Brides are thought to have an especially lucky marriage if they’re kissed on the cheek by a sweep the day of their wedding, and even shaking the hand of a sweep you meet on the street is thought to bring good luck. To this day, it is customary in German society to give gifts of figurine sweeps around New Years as signs of luck, and it is considered especially lucky to meet a sweep on New Years Day, a sign of good luck for the year.

In Great Britain it’s believed that a wedding with a sweep in attendance portents a happy and successful union, so much so that many families make a point of inviting their chimney sweep to their weddings. The practice is so common that it’s not unusual for a sweep to make himself available to rent as a wedding guest for more superstitious couples.

Do you have any old family superstitions that you still follow? Let us know in the comments!

The History Behind the Hat – Part One

Do you know why the traditional chimney sweep is adorned in a fine beaver top hat? The answer might surprise you. How about why chimney sweeps make good wedding guests? No?

Widely considered one of the oldest professions in the world, the chimney sweep has been a necessity since the urbanization of modern cities precluded by the Industrial Revolution. As urban areas became more densely populated and spaces began filling in with homes, chimneys multiplied like wildfire. The increase in population and chimney use lead to a boom in chimney sweeps. This sudden ubiquity of chimney sweeps and their sustained presence has led to quite a few urban legends attaching themselves to the profession.

history behind the Chimney sweeps in Darnestown MDThe Tails and Top Hat

One of the more iconic features of the chimney sweep is the traditional top hat and tails, still worn by many sweeps in the field today. Although there are no concrete sources of evidence on the origination of the top and tails look, popular wisdom says they originated from the hands of funeral directors in the 17th and 18th centuries onwards.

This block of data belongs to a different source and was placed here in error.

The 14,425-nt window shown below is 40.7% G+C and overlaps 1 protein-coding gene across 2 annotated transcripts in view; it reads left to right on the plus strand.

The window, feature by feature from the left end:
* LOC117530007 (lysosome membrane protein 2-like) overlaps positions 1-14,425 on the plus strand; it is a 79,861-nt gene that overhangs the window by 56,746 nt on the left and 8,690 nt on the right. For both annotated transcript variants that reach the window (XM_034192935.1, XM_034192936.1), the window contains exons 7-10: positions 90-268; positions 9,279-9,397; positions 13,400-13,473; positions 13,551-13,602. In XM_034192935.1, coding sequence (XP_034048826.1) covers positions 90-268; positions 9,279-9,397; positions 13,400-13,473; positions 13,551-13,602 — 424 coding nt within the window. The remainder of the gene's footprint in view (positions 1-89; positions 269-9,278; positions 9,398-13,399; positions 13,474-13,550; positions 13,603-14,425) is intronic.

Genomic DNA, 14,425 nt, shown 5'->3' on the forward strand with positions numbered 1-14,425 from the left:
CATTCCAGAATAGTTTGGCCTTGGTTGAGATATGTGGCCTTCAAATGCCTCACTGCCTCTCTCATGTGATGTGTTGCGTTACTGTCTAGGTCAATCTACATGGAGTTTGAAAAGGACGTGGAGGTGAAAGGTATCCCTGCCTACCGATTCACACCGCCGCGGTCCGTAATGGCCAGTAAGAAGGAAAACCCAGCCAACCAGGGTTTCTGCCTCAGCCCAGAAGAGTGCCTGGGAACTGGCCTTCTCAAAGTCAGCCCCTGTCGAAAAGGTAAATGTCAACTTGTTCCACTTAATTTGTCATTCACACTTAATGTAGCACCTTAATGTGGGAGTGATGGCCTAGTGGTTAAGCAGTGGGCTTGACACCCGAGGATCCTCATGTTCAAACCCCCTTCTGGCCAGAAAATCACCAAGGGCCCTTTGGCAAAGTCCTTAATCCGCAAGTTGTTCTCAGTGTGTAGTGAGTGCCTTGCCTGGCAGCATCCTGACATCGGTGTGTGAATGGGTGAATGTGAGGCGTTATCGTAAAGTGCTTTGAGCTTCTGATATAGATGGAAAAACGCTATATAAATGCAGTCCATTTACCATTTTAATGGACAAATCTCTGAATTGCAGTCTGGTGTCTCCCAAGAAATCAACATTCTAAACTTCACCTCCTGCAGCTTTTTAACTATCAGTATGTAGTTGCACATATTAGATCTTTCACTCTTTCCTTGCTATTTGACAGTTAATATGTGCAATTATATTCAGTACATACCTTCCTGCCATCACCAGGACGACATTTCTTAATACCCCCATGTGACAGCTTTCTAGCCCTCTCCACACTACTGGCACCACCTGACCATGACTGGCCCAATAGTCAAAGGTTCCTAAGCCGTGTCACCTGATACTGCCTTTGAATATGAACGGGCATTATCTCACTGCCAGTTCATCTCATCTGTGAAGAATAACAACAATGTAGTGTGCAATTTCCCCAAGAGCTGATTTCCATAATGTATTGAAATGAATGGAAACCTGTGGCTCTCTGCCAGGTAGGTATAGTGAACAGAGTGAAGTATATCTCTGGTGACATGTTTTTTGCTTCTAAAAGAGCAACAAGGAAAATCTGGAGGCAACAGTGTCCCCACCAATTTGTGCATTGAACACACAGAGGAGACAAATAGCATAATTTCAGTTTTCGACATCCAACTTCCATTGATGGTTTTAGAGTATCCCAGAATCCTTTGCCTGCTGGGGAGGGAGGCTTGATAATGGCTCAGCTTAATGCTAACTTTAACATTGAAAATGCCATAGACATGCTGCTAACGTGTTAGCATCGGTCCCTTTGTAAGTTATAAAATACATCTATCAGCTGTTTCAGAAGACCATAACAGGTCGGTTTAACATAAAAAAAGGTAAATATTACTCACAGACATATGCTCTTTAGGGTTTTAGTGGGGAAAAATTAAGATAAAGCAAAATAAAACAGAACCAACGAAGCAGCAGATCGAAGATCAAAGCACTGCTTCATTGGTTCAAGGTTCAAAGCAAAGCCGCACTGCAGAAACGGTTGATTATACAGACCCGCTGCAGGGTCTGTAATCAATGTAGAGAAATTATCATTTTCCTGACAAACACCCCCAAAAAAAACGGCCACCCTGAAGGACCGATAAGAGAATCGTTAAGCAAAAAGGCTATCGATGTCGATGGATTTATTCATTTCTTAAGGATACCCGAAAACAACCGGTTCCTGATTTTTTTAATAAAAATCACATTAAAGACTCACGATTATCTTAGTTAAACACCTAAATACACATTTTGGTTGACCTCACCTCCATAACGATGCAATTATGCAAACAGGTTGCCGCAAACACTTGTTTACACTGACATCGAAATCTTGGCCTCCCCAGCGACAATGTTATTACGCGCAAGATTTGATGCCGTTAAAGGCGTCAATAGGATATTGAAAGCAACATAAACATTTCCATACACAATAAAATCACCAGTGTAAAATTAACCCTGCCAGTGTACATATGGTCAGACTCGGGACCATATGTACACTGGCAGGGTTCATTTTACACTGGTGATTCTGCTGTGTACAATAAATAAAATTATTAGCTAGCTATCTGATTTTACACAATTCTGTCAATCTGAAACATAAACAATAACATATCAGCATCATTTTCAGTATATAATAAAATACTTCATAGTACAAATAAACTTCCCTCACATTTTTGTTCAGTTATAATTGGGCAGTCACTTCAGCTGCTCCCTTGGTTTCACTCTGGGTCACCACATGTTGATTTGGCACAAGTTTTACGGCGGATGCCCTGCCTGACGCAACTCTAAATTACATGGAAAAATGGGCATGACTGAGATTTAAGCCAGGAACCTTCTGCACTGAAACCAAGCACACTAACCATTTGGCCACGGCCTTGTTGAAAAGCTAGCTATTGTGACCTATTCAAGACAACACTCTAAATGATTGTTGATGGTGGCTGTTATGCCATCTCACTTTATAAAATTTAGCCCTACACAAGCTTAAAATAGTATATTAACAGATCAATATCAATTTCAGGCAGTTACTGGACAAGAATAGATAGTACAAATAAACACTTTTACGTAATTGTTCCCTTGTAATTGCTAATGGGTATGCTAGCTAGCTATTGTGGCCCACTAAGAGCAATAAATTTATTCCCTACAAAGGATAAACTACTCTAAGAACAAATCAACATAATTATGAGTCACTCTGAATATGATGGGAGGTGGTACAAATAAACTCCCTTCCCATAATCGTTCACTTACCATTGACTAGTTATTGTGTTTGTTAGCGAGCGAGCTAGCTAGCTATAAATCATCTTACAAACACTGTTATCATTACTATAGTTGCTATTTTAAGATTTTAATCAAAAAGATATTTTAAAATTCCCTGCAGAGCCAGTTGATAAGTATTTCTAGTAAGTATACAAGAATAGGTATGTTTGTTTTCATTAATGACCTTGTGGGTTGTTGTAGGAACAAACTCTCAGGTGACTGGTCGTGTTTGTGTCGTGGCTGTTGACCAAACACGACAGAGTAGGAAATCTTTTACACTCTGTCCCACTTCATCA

At the time, chimney sizes had been newly regulated to a very narrow set of dimensions following the Great Fire in London in 1666. This led to the practice of sweeps ‘employing’ boys to climb the narrow chimneys and sweep them; in fact, legend has it that the phrase ‘to light a fire underneath you’ comes from the practice of sweeps lighting small fires underneath reluctant boys to ensure the only way they were getting out was through the top of the chimney.

This, of course, was a deplorable practice and was very dangerous and unhealthy for the young boys. Sweeps apprentices were at risk for cancers, fatal falls, and permanent bodily injury from inhalation of soot. Worse still, they were routinely robbed by their ‘masters’ and left with little more than the soot sacks they carried for warmth. Funeral directors are said to have taken pity on the young boys and have given them the top hats and coattails of the deceased.

The top hat and coats were said to have given sweeps a measure of pride in their work, and soon caught on as the de facto uniform of chimney sweeps, which has stuck right into the present day.

Now, being well-dressed doesn’t necessarily make you a shoo-in for any wedding invitation – so why is it that inviting chimney sweeps is a popular wedding tradition? Find out why in Part Two!